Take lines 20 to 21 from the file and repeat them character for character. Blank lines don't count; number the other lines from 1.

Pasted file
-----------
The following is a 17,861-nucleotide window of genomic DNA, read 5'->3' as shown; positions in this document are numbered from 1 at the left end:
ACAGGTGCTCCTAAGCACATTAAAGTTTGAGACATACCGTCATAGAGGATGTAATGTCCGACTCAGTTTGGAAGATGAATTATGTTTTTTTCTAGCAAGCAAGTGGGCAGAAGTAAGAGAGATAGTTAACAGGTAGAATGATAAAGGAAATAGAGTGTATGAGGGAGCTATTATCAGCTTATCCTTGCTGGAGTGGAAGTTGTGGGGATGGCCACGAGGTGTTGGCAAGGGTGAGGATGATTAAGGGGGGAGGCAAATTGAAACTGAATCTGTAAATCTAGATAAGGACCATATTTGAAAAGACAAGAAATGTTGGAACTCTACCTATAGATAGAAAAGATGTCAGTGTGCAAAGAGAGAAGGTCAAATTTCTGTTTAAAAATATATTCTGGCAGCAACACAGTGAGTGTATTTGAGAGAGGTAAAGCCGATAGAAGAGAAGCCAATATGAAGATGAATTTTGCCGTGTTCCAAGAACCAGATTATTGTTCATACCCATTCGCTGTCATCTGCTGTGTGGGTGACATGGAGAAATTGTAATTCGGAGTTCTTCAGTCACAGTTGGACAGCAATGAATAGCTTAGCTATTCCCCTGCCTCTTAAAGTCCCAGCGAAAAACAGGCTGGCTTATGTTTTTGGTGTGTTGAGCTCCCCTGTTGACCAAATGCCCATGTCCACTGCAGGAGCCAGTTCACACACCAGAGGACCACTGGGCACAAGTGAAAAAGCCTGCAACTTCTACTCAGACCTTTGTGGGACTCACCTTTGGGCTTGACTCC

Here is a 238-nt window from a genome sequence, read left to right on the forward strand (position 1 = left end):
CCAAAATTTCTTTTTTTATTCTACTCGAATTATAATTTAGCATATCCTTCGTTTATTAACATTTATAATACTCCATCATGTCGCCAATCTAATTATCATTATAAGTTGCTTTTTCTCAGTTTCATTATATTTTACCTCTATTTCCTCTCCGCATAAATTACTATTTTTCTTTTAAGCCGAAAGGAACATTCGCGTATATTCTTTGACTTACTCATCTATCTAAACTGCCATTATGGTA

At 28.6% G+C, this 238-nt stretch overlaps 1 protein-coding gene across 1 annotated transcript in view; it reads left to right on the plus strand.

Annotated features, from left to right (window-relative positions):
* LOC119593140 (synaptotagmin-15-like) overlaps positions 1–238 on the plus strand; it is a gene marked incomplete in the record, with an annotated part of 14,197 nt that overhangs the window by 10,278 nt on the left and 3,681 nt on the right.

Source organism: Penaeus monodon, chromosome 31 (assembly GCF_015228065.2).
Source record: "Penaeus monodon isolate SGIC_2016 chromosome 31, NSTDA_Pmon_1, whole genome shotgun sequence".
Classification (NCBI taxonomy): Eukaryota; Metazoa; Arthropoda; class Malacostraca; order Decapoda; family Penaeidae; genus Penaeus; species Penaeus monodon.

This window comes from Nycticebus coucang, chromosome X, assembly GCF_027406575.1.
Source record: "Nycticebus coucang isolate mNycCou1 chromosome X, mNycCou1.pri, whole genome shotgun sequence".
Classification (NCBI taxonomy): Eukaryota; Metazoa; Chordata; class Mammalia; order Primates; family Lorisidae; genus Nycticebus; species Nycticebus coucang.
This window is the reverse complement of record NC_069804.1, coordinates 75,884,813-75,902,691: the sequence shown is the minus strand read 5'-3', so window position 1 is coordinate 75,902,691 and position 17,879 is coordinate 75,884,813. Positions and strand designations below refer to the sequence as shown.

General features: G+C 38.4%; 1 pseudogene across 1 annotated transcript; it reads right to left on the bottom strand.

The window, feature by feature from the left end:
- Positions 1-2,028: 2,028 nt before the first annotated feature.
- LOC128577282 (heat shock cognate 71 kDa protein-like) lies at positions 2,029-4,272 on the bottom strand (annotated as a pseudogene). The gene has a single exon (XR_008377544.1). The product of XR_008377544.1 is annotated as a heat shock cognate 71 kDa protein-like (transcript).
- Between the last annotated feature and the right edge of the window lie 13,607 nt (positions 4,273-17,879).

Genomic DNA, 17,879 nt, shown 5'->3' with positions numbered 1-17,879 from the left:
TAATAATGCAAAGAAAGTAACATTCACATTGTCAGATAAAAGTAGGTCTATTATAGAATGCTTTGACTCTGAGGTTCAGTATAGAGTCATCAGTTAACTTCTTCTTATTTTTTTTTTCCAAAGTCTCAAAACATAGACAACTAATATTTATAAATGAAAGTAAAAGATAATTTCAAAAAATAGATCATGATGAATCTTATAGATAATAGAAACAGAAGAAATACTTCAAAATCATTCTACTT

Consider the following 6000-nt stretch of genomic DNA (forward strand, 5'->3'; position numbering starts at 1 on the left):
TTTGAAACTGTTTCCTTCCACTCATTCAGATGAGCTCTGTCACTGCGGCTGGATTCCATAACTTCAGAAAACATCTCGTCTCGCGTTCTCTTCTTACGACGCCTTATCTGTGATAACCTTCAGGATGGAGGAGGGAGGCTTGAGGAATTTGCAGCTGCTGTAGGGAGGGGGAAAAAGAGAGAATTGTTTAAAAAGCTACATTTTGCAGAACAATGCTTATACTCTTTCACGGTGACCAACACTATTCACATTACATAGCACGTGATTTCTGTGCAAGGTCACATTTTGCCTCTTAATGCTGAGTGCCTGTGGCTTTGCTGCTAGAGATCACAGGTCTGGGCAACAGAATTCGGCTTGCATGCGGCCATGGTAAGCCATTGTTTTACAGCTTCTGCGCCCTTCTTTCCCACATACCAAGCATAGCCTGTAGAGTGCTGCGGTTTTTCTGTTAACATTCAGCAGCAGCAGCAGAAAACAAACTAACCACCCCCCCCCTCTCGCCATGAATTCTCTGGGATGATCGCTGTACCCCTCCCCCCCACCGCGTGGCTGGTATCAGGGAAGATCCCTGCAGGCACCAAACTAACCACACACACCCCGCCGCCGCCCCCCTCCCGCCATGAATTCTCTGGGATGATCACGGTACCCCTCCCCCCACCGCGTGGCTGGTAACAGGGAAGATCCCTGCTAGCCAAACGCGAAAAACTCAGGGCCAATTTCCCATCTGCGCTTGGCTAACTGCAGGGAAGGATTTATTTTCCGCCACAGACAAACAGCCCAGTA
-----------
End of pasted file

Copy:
Genomic DNA, 17,879 nt, shown 5'->3' with positions numbered 1-17,879 from the left:
TAATAATGCAAAGAAAGTAACATTCACATTGTCAGATAAAAGTAGGTCTATTATAGAATGCTTTGACTCTGAGGTTCAGTATAGAGTCATCAGTTAACTTCTTCTTATTTTTTTTTTCCAAAGTCTCAAAACATAGACAACTAATATTTATAAATGAAAGTAAAAGATAATTTCAAAAAATAGATCATGATGAATCTTATAGATAATAGAAACAGAAGAAATACTTCAAAATCATTCTACTT